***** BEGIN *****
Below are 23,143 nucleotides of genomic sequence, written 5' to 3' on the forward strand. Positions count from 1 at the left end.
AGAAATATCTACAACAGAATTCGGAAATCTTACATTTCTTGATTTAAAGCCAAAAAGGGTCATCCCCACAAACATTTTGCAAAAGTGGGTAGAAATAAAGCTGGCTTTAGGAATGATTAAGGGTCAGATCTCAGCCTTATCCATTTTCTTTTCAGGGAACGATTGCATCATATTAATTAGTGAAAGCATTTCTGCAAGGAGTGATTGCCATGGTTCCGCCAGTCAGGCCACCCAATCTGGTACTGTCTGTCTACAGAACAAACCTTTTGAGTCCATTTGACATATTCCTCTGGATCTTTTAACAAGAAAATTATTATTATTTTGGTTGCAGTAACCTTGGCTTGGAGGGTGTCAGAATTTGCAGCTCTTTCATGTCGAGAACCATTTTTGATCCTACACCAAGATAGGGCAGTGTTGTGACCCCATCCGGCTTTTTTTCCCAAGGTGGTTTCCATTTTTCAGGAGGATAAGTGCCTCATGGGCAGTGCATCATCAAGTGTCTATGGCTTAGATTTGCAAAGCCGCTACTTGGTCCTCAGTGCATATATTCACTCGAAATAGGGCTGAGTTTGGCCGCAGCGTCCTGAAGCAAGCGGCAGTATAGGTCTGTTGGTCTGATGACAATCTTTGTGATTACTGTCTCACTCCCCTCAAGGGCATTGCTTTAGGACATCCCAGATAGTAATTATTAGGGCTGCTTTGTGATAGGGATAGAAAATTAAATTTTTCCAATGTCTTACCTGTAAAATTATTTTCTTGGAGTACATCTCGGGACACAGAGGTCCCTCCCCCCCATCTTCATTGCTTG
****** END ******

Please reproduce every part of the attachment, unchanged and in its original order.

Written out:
Below are 23,143 nucleotides of genomic sequence, written 5' to 3' on the forward strand. Positions count from 1 at the left end.
AGAAATATCTACAACAGAATTCGGAAATCTTACATTTCTTGATTTAAAGCCAAAAAGGGTCATCCCCACAAACATTTTGCAAAAGTGGGTAGAAATAAAGCTGGCTTTAGGAATGATTAAGGGTCAGATCTCAGCCTTATCCATTTTCTTTTCAGGGAACGATTGCATCATATTAATTAGTGAAAGCATTTCTGCAAGGAGTGATTGCCATGGTTCCGCCAGTCAGGCCACCCAATCTGGTACTGTCTGTCTACAGAACAAACCTTTTGAGTCCATTTGACATATTCCTCTGGATCTTTTAACAAGAAAATTATTATTATTTTGGTTGCAGTAACCTTGGCTTGGAGGGTGTCAGAATTTGCAGCTCTTTCATGTCGAGAACCATTTTTGATCCTACACCAAGATAGGGCAGTGTTGTGACCCCATCCGGCTTTTTTTCCCAAGGTGGTTTCCATTTTTCAGGAGGATAAGTGCCTCATGGGCAGTGCATCATCAAGTGTCTATGGCTTAGATTTGCAAAGCCGCTACTTGGTCCTCAGTGCATATATTCACTCGAAATAGGGCTGAGTTTGGCCGCAGCGTCCTGAAGCAAGCGGCAGTATAGGTCTGTTGGTCTGATGACAATCTTTGTGATTACTGTCTCACTCCCCTCAAGGGCATTGCTTTAGGACATCCCAGATAGTAATTATTAGGGCTGCTTTGTGATAGGGATAGAAAATTAAATTTTTCCAATGTCTTACCTGTAAAATTATTTTCTTGGAGTACATCTCGGGACACAGAGGTCCCTCCCCCCCATCTTCATTGCTTG